In his quest of disputation, repairing to Puspapura, the capital of the monarch Dhana-nando,—who, abandoning his passion for hoarding, becoming imbued with the desire of giving alms, relinquishing also his miserly habits, and delighting in bearing the fruits that resulted from benevolence, had built a hall of alms-offerings in the midst of his palace, and was making an offering to the chief of the brahmans worth a hundred kotis, and to the most junior brahman an offering worth a lac,—this brahman (Chanakya) entered the said apartment, and taking possession of the seat of the chief brahman, sat himself down in that alms-hall.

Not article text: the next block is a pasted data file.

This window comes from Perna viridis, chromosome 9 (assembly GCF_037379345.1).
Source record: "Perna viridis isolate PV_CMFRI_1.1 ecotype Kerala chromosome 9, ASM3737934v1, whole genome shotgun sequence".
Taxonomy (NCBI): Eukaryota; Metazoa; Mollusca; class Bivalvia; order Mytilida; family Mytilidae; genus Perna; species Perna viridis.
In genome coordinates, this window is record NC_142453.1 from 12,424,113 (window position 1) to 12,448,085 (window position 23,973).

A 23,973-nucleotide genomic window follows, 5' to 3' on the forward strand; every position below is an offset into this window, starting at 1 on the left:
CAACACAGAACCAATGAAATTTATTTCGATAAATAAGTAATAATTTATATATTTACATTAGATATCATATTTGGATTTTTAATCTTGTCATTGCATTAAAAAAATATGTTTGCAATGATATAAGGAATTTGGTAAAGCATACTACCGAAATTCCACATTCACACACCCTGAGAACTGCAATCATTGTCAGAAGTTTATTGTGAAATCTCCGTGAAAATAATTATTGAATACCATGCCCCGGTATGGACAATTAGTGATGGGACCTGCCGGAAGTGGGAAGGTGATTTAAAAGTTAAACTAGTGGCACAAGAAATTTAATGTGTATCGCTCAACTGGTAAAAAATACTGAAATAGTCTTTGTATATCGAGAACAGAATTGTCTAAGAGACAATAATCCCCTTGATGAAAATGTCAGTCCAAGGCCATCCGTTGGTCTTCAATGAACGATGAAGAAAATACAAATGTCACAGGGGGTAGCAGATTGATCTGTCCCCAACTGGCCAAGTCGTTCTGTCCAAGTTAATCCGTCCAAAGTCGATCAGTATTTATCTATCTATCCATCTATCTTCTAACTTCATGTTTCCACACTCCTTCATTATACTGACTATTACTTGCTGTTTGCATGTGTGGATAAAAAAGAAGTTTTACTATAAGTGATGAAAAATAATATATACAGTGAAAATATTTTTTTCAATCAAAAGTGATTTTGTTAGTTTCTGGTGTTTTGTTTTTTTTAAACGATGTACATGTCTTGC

At that instant Dhana-nando himself.—decked in regal attire, and attended by many thousands of “siwaka” (state palanquins) glittering with their various ornaments, and escorted by a suite of a hundred royal personages, with their martial array of the four hosts, of cavalry, elephants, chariots, and infantry, and accompanied by dancing girls, lovely as the attendants on the devas; himself a personification of majesty, and bearing the white parasol of dominion, having a golden staff and golden tassels,—with this superb retinue, repairing thither, and entering the hall of alms-offerings beheld the brahman Chanakya seated. On seeing him, this thought occurred to him (Nando): “Surely it cannot be proper that he should assume the seat of the chief brahman.” Becoming displeased with him, he thus evinced his displeasure. He inquired: “Who art thou, that thou hast taken the seat of the chief Brahman?” and being answered (simply), “It is I;” “Cast from hence this cripple brahman; allow him not to be seated,” exclaimed (Nando) and although the courtiers again and again implored of him, saying, “Deva! let it not be so done by a person prepared to make offerings as thou art; extend thy forgiveness to this brahman;” he insisted upon his ejection. On the courtiers approaching (Chanakya) and saying, “Achariyo! we come, by the command of the raja, to remove thee from hence; but incapable of uttering the words ‘Achariyo depart hence,’ we now stand before thee abashed;” enraged against him (Nando), rising from his seat to depart, he snapt asunder his brahmanical cord, and dashed down his jug on the threshold: and thus invoking malediction, “Kings are impious: may this whole earth, bounded by the four oceans, withhold its gifts from Nando;” he departed. On his sallying out, the officers reported this proceeding to the raja. The king, furious with indignation, toured, “Catch, catch the slave.” The fugitive stripping himself naked, and assuming the character of an ajivika, and running into the centre of the palace, concealed himself in an unfrequented place, at the Sankharathnan. The pursuers not having discovered him, returned and reported that he was not to be found.